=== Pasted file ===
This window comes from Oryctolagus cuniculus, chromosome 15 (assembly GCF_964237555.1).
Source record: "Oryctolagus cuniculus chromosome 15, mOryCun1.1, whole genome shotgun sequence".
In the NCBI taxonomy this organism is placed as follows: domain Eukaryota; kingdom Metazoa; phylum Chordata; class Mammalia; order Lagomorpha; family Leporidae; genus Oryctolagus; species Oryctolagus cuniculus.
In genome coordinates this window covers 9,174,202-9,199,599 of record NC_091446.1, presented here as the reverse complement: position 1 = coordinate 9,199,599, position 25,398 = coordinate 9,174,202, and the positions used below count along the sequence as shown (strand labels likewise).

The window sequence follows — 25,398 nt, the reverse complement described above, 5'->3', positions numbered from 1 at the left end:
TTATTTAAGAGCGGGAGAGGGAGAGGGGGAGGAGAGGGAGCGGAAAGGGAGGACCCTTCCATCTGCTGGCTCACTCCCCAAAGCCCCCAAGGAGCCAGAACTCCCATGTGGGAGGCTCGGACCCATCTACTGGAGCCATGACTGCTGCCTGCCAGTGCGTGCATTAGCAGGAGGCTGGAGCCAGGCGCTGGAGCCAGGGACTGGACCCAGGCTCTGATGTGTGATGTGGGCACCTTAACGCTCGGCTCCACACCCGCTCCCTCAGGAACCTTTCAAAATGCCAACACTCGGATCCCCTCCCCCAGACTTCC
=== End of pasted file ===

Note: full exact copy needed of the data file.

This window comes from Oryctolagus cuniculus, chromosome 15 (assembly GCF_964237555.1).
Source record: "Oryctolagus cuniculus chromosome 15, mOryCun1.1, whole genome shotgun sequence".
In the NCBI taxonomy this organism is placed as follows: domain Eukaryota; kingdom Metazoa; phylum Chordata; class Mammalia; order Lagomorpha; family Leporidae; genus Oryctolagus; species Oryctolagus cuniculus.
In genome coordinates this window covers 9,174,202-9,199,599 of record NC_091446.1, presented here as the reverse complement: position 1 = coordinate 9,199,599, position 25,398 = coordinate 9,174,202, and the positions used below count along the sequence as shown (strand labels likewise).

The window sequence follows — 25,398 nt, the reverse complement described above, 5'->3', positions numbered from 1 at the left end:
TTATTTAAGAGCGGGAGAGGGAGAGGGGGAGGAGAGGGAGCGGAAAGGGAGGACCCTTCCATCTGCTGGCTCACTCCCCAAAGCCCCCAAGGAGCCAGAACTCCCATGTGGGAGGCTCGGACCCATCTACTGGAGCCATGACTGCTGCCTGCCAGTGCGTGCATTAGCAGGAGGCTGGAGCCAGGCGCTGGAGCCAGGGACTGGACCCAGGCTCTGATGTGTGATGTGGGCACCTTAACGCTCGGCTCCACACCCGCTCCCTCAGGAACCTTTCAAAATGCCAACACTCGGATCCCCTCCCCCAGACTTCC